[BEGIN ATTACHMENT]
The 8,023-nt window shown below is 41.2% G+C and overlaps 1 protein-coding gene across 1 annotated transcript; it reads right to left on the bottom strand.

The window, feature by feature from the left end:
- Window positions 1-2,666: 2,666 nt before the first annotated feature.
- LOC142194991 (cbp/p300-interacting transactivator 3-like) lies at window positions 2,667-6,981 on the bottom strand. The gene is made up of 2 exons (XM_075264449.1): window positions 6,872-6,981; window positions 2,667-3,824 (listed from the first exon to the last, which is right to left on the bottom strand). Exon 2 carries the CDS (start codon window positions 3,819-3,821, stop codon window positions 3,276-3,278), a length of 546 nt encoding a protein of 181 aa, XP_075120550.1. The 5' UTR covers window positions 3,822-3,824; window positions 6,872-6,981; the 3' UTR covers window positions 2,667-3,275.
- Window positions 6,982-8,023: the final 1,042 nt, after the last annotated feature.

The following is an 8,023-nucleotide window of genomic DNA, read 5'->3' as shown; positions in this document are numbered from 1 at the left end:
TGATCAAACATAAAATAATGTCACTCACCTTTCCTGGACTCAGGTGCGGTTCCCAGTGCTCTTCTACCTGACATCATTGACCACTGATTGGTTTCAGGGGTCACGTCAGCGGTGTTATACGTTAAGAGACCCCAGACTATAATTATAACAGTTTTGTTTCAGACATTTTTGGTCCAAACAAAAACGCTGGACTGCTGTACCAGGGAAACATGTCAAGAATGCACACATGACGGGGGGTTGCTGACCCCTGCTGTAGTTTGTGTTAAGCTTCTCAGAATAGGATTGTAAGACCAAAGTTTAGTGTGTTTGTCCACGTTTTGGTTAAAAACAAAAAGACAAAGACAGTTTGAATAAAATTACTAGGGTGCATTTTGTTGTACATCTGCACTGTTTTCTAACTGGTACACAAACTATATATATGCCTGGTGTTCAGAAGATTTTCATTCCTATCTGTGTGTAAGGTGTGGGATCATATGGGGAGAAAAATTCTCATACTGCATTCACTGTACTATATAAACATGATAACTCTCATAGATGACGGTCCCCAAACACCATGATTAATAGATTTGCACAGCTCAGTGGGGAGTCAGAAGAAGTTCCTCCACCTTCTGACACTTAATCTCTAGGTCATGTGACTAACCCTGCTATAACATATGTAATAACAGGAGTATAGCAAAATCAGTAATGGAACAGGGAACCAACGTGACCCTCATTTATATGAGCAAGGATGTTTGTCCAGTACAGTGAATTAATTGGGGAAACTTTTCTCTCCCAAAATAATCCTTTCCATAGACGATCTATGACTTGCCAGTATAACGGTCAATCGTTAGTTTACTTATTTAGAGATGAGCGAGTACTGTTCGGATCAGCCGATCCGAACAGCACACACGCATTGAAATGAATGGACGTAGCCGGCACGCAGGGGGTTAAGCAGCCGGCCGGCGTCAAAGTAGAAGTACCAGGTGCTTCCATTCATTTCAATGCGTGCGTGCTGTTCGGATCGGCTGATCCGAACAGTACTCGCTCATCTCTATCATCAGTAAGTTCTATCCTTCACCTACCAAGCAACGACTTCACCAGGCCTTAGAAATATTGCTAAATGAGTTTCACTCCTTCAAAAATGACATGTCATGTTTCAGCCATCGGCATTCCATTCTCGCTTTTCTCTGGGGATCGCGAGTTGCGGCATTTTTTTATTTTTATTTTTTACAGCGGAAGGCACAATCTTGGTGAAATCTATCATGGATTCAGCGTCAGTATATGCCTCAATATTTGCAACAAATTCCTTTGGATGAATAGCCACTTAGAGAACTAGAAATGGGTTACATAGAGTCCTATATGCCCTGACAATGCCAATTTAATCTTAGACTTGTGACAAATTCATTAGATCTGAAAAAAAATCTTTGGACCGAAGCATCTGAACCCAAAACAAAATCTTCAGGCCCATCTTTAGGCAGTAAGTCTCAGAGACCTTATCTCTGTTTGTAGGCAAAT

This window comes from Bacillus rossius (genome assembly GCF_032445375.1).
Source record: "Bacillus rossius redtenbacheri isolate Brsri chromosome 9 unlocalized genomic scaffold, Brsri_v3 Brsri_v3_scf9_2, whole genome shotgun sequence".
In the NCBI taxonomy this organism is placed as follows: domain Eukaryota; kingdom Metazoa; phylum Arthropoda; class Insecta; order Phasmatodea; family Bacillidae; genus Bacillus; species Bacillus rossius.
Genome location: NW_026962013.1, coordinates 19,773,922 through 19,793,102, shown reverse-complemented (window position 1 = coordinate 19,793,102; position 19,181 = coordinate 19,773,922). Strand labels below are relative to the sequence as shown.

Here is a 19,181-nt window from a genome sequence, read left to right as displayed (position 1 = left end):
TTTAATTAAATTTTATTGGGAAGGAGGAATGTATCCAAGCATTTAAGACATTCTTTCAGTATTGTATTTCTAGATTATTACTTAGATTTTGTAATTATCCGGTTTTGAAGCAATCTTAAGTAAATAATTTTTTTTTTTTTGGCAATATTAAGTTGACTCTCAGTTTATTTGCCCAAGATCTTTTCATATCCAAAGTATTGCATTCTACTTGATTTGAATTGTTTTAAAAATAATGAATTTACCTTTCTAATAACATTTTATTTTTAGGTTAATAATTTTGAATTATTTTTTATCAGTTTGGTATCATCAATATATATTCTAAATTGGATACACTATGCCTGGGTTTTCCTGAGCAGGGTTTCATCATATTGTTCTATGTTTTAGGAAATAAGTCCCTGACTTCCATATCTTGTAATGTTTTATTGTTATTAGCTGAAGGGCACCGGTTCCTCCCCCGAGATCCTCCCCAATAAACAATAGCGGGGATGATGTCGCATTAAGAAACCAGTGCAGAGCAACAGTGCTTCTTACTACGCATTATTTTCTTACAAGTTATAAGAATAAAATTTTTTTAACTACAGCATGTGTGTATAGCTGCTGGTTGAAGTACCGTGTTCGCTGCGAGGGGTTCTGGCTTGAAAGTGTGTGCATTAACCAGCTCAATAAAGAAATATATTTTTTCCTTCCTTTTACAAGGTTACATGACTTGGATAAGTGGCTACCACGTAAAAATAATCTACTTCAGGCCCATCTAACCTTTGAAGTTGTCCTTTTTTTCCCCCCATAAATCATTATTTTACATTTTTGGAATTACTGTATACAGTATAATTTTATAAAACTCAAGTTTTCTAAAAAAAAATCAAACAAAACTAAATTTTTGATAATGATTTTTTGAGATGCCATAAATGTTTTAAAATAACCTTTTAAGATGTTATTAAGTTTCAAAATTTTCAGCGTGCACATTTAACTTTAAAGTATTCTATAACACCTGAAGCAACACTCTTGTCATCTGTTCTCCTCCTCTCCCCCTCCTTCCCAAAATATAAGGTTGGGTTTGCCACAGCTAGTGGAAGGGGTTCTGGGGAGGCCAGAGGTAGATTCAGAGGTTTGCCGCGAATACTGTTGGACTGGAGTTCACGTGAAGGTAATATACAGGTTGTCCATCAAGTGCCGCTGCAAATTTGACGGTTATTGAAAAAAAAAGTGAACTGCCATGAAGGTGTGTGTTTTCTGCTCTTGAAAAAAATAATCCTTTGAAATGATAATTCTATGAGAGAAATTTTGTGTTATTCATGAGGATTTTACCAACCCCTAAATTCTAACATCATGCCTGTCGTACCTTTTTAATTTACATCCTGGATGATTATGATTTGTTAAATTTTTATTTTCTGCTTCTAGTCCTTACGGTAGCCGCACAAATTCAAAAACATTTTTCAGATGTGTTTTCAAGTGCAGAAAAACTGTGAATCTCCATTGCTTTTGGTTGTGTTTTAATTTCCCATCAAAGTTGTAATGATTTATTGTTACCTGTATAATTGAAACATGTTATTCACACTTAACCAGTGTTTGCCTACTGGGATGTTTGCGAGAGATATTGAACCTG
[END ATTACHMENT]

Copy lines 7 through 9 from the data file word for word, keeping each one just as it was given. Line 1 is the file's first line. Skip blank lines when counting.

TGATCAAACATAAAATAATGTCACTCACCTTTCCTGGACTCAGGTGCGGTTCCCAGTGCTCTTCTACCTGACATCATTGACCACTGATTGGTTTCAGGGGTCACGTCAGCGGTGTTATACGTTAAGAGACCCCAGACTATAATTATAACAGTTTTGTTTCAGACATTTTTGGTCCAAACAAAAACGCTGGACTGCTGTACCAGGGAAACATGTCAAGAATGCACACATGACGGGGGGTTGCTGACCCCTGCTGTAGTTTGTGTTAAGCTTCTCAGAATAGGATTGTAAGACCAAAGTTTAGTGTGTTTGTCCACGTTTTGGTTAAAAACAAAAAGACAAAGACAGTTTGAATAAAATTACTAGGGTGCATTTTGTTGTACATCTGCACTGTTTTCTAACTGGTACACAAACTATATATATGCCTGGTGTTCAGAAGATTTTCATTCCTATCTGTGTGTAAGGTGTGGGATCATATGGGGAGAAAAATTCTCATACTGCATTCACTGTACTATATAAACATGATAACTCTCATAGATGACGGTCCCCAAACACCATGATTAATAGATTTGCACAGCTCAGTGGGGAGTCAGAAGAAGTTCCTCCACCTTCTGACACTTAATCTCTAGGTCATGTGACTAACCCTGCTATAACATATGTAATAACAGGAGTATAGCAAAATCAGTAATGGAACAGGGAACCAACGTGACCCTCATTTATATGAGCAAGGATGTTTGTCCAGTACAGTGAATTAATTGGGGAAACTTTTCTCTCCCAAAATAATCCTTTCCATAGACGATCTATGACTTGCCAGTATAACGGTCAATCGTTAGTTTACTTATTTAGAGATGAGCGAGTACTGTTCGGATCAGCCGATCCGAACAGCACACACGCATTGAAATGAATGGACGTAGCCGGCACGCAGGGGGTTAAGCAGCCGGCCGGCGTCAAAGTAGAAGTACCAGGTGCTTCCATTCATTTCAATGCGTGCGTGCTGTTCGGATCGGCTGATCCGAACAGTACTCGCTCATCTCTATCATCAGTAAGTTCTATCCTTCACCTACCAAGCAACGACTTCACCAGGCCTTAGAAATATTGCTAAATGAGTTTCACTCCTTCAAAAATGACATGTCATGTTTCAGCCATCGGCATTCCATTCTCGCTTTTCTCTGGGGATCGCGAGTTGCGGCATTTTTTTATTTTTATTTTTTACAGCGGAAGGCACAATCTTGGTGAAATCTATCATGGATTCAGCGTCAGTATATGCCTCAATATTTGCAACAAATTCCTTTGGATGAATAGCCACTTAGAGAACTAGAAATGGGTTACATAGAGTCCTATATGCCCTGACAATGCCAATTTAATCTTAGACTTGTGACAAATTCATTAGATCTGAAAAAAAATCTTTGGACCGAAGCATCTGAACCCAAAACAAAATCTTCAGGCCCATCTTTAGGCAGTAAGTCTCAGAGACCTTATCTCTGTTTGTAGGCAAAT

This window comes from Bacillus rossius (genome assembly GCF_032445375.1).
Source record: "Bacillus rossius redtenbacheri isolate Brsri chromosome 9 unlocalized genomic scaffold, Brsri_v3 Brsri_v3_scf9_2, whole genome shotgun sequence".